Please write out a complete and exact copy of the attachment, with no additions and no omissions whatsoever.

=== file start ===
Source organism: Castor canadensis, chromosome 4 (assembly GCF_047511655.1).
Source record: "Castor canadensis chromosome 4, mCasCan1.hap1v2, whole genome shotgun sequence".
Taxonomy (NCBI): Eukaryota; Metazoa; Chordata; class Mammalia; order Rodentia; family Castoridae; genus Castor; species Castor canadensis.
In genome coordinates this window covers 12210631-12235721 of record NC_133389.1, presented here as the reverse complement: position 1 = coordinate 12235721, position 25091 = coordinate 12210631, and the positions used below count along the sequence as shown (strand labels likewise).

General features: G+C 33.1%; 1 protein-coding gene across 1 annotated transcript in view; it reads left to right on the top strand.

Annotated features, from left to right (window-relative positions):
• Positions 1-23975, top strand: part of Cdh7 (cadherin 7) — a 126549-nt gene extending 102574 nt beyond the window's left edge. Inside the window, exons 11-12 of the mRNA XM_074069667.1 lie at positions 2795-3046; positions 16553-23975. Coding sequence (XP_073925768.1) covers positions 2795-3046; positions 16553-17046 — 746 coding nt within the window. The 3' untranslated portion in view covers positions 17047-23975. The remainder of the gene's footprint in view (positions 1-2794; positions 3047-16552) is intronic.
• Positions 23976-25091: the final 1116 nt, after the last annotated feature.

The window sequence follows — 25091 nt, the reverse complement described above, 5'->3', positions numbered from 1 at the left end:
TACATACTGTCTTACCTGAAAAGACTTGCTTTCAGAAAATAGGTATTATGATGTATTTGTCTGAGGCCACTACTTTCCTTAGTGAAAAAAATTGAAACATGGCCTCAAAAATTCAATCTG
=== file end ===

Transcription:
Source organism: Castor canadensis, chromosome 4 (assembly GCF_047511655.1).
Source record: "Castor canadensis chromosome 4, mCasCan1.hap1v2, whole genome shotgun sequence".
Taxonomy (NCBI): Eukaryota; Metazoa; Chordata; class Mammalia; order Rodentia; family Castoridae; genus Castor; species Castor canadensis.
In genome coordinates this window covers 12210631-12235721 of record NC_133389.1, presented here as the reverse complement: position 1 = coordinate 12235721, position 25091 = coordinate 12210631, and the positions used below count along the sequence as shown (strand labels likewise).

General features: G+C 33.1%; 1 protein-coding gene across 1 annotated transcript in view; it reads left to right on the top strand.

Annotated features, from left to right (window-relative positions):
• Positions 1-23975, top strand: part of Cdh7 (cadherin 7) — a 126549-nt gene extending 102574 nt beyond the window's left edge. Inside the window, exons 11-12 of the mRNA XM_074069667.1 lie at positions 2795-3046; positions 16553-23975. Coding sequence (XP_073925768.1) covers positions 2795-3046; positions 16553-17046 — 746 coding nt within the window. The 3' untranslated portion in view covers positions 17047-23975. The remainder of the gene's footprint in view (positions 1-2794; positions 3047-16552) is intronic.
• Positions 23976-25091: the final 1116 nt, after the last annotated feature.

The window sequence follows — 25091 nt, the reverse complement described above, 5'->3', positions numbered from 1 at the left end:
TACATACTGTCTTACCTGAAAAGACTTGCTTTCAGAAAATAGGTATTATGATGTATTTGTCTGAGGCCACTACTTTCCTTAGTGAAAAAAATTGAAACATGGCCTCAAAAATTCAATCTG